• Fiedah

      Thank you. Naming your baby Kennedy or Taylor is not going to get rid of racism.

    • Mo

      Thank You! Let’s be honest, there are plenty of ways to screen out black applicants if you do wish to hire them. Oh, you have a mainstream name, but they look at the zip code where you live and it is a predominately black area. Or you have the “right” name and the “right” zipcode, but you went to an HBCU. or you have the right name, zip code and eductional pedigree, but the sorority or fraternity you belong to gives your blackness away. So…you manage to avoid ANY of these tell tale markers of blackness and you get an interview. Then you show up with your BLACK FACE and if they are trying not to hire black people (which is what we assume they are doing when they rule an otherwise qualified person out because of a name) you will not get that job.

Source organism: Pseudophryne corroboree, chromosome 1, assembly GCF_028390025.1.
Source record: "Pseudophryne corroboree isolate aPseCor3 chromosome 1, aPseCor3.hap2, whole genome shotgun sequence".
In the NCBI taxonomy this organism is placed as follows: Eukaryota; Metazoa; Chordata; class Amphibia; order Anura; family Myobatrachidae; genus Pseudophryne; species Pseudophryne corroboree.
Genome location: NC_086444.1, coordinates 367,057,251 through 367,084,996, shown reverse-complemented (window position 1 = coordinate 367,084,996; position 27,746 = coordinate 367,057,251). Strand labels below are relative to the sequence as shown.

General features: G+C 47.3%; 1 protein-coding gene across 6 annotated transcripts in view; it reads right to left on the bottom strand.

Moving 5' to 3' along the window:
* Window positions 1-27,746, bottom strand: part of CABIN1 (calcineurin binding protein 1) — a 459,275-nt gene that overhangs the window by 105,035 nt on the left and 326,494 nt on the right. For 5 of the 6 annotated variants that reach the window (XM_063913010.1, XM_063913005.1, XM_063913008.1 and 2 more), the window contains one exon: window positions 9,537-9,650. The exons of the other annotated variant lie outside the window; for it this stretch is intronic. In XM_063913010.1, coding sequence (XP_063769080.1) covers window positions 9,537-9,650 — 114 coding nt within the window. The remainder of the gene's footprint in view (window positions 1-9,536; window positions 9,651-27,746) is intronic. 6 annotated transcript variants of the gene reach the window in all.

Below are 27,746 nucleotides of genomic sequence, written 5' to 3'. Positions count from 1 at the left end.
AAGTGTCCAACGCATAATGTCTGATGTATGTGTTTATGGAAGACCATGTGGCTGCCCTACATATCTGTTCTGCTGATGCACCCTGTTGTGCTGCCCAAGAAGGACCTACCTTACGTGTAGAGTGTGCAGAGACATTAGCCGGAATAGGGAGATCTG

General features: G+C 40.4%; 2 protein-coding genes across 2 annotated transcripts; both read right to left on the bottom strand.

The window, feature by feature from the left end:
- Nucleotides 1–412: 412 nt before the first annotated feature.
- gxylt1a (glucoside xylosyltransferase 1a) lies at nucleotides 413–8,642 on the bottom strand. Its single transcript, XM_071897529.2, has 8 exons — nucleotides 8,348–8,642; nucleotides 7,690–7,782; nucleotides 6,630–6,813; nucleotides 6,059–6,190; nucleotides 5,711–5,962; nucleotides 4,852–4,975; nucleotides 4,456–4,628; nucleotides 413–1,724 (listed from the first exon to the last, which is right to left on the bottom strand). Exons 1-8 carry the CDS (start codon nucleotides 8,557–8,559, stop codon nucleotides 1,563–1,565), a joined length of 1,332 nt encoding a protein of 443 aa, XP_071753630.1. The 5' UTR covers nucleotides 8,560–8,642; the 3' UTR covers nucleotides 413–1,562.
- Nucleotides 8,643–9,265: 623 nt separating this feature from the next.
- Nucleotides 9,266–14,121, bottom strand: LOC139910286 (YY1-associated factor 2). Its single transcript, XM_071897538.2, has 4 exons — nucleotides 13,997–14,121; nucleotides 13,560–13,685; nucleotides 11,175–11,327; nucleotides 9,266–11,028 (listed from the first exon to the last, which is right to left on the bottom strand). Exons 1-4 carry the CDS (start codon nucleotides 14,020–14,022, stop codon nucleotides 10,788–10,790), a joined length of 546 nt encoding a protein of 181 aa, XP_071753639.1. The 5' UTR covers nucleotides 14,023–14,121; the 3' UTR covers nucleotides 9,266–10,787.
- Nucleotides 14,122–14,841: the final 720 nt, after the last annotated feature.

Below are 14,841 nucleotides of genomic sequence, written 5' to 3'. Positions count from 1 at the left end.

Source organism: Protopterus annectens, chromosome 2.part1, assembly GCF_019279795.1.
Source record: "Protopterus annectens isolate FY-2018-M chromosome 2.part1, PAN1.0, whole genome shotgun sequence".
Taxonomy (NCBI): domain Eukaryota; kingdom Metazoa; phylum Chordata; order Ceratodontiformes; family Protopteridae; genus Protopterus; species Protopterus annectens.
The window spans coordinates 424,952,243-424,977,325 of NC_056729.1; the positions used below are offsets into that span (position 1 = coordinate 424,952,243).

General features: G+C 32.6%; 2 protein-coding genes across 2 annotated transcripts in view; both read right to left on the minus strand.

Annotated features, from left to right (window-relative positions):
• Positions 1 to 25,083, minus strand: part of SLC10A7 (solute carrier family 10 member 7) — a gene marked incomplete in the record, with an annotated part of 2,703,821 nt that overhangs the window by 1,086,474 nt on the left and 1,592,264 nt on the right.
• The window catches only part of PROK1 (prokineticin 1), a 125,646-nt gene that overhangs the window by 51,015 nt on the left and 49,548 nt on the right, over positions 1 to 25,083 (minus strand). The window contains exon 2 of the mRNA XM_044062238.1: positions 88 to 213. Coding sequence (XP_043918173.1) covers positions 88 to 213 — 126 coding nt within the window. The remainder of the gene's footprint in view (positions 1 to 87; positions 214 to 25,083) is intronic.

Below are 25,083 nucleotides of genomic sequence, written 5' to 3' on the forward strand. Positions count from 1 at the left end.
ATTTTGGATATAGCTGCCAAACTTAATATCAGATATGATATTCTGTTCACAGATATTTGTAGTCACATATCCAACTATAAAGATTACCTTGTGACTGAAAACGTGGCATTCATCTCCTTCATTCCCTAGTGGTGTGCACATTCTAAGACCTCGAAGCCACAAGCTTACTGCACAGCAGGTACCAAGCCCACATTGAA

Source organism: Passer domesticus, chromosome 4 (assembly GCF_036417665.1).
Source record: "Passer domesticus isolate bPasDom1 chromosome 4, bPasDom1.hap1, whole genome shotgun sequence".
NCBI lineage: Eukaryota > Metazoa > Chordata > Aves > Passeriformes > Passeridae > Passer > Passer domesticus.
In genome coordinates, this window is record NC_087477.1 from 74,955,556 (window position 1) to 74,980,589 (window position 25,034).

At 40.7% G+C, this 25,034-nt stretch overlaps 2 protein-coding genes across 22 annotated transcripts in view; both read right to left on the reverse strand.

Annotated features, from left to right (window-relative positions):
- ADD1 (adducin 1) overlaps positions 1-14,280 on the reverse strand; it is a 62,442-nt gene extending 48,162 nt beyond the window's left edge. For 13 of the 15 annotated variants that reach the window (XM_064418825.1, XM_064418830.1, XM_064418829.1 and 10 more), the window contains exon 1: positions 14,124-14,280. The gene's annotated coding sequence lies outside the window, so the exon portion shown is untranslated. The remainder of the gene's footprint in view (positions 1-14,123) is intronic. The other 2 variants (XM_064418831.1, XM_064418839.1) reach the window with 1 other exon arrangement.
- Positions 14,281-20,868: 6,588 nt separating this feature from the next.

Racism and racial perceptions are the real issue here, not names. The children in that study ascribe negative attributes to Saniqua and Tanisha and Jamal because their names indicate their blackness and the children think negatively of blackness – not black names. They will still think little black Adam is more likely to bite their sandwich and black Sarah is not as smart.

      While I certainly hope people use basic common sense in naming their children, if you think giving them a “normal” name will somehow protect them frm racism you are probably incorrect.

    • jai